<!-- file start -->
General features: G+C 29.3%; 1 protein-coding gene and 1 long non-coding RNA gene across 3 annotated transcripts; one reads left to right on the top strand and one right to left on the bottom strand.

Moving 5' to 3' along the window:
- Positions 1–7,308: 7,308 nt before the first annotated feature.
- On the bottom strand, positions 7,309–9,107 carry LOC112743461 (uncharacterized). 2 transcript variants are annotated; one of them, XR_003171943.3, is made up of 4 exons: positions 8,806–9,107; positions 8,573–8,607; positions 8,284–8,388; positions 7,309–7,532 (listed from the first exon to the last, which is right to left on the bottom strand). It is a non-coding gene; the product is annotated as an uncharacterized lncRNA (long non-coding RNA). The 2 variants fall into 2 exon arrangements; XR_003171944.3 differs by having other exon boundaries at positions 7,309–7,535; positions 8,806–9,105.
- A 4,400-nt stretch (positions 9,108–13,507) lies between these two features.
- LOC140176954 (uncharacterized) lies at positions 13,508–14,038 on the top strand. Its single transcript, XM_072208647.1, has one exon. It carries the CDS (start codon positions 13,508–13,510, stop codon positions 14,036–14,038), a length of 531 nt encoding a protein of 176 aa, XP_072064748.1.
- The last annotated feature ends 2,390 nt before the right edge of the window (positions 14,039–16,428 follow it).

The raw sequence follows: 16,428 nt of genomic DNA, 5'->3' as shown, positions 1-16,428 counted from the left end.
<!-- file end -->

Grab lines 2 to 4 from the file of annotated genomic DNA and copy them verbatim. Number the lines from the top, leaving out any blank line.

Moving 5' to 3' along the window:
- Positions 1–7,308: 7,308 nt before the first annotated feature.
- On the bottom strand, positions 7,309–9,107 carry LOC112743461 (uncharacterized). 2 transcript variants are annotated; one of them, XR_003171943.3, is made up of 4 exons: positions 8,806–9,107; positions 8,573–8,607; positions 8,284–8,388; positions 7,309–7,532 (listed from the first exon to the last, which is right to left on the bottom strand). It is a non-coding gene; the product is annotated as an uncharacterized lncRNA (long non-coding RNA). The 2 variants fall into 2 exon arrangements; XR_003171944.3 differs by having other exon boundaries at positions 7,309–7,535; positions 8,806–9,105.